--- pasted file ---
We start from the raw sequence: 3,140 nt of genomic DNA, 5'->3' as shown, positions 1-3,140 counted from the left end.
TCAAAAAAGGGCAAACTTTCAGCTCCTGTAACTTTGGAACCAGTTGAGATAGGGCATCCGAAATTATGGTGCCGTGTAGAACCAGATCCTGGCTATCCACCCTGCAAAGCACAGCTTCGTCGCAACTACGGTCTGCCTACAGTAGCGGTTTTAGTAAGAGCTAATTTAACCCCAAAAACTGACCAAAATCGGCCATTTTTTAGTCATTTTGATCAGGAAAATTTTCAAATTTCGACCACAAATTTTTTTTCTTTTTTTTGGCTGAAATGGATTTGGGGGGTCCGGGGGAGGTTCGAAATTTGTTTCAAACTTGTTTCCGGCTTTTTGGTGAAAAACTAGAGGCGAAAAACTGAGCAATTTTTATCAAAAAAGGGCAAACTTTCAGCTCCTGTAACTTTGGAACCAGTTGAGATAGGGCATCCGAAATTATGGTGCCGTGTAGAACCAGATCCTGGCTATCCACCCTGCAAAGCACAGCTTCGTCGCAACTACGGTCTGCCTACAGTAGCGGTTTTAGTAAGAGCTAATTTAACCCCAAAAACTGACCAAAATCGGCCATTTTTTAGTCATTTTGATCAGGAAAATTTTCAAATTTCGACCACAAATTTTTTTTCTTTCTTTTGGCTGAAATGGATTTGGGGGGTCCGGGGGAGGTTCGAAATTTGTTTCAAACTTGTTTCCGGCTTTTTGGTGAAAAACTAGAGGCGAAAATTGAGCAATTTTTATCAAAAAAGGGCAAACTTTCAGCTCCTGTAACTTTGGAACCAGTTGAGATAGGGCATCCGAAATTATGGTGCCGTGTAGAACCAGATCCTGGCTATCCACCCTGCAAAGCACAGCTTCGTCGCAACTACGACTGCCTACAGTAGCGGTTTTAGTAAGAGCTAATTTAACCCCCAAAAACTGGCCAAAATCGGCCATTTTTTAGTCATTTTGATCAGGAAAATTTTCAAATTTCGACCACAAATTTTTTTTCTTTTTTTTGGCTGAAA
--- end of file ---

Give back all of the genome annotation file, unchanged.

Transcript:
We start from the raw sequence: 3,140 nt of genomic DNA, 5'->3' as shown, positions 1-3,140 counted from the left end.
TCAAAAAAGGGCAAACTTTCAGCTCCTGTAACTTTGGAACCAGTTGAGATAGGGCATCCGAAATTATGGTGCCGTGTAGAACCAGATCCTGGCTATCCACCCTGCAAAGCACAGCTTCGTCGCAACTACGGTCTGCCTACAGTAGCGGTTTTAGTAAGAGCTAATTTAACCCCAAAAACTGACCAAAATCGGCCATTTTTTAGTCATTTTGATCAGGAAAATTTTCAAATTTCGACCACAAATTTTTTTTCTTTTTTTTGGCTGAAATGGATTTGGGGGGTCCGGGGGAGGTTCGAAATTTGTTTCAAACTTGTTTCCGGCTTTTTGGTGAAAAACTAGAGGCGAAAAACTGAGCAATTTTTATCAAAAAAGGGCAAACTTTCAGCTCCTGTAACTTTGGAACCAGTTGAGATAGGGCATCCGAAATTATGGTGCCGTGTAGAACCAGATCCTGGCTATCCACCCTGCAAAGCACAGCTTCGTCGCAACTACGGTCTGCCTACAGTAGCGGTTTTAGTAAGAGCTAATTTAACCCCAAAAACTGACCAAAATCGGCCATTTTTTAGTCATTTTGATCAGGAAAATTTTCAAATTTCGACCACAAATTTTTTTTCTTTCTTTTGGCTGAAATGGATTTGGGGGGTCCGGGGGAGGTTCGAAATTTGTTTCAAACTTGTTTCCGGCTTTTTGGTGAAAAACTAGAGGCGAAAATTGAGCAATTTTTATCAAAAAAGGGCAAACTTTCAGCTCCTGTAACTTTGGAACCAGTTGAGATAGGGCATCCGAAATTATGGTGCCGTGTAGAACCAGATCCTGGCTATCCACCCTGCAAAGCACAGCTTCGTCGCAACTACGACTGCCTACAGTAGCGGTTTTAGTAAGAGCTAATTTAACCCCCAAAAACTGGCCAAAATCGGCCATTTTTTAGTCATTTTGATCAGGAAAATTTTCAAATTTCGACCACAAATTTTTTTTCTTTTTTTTGGCTGAAA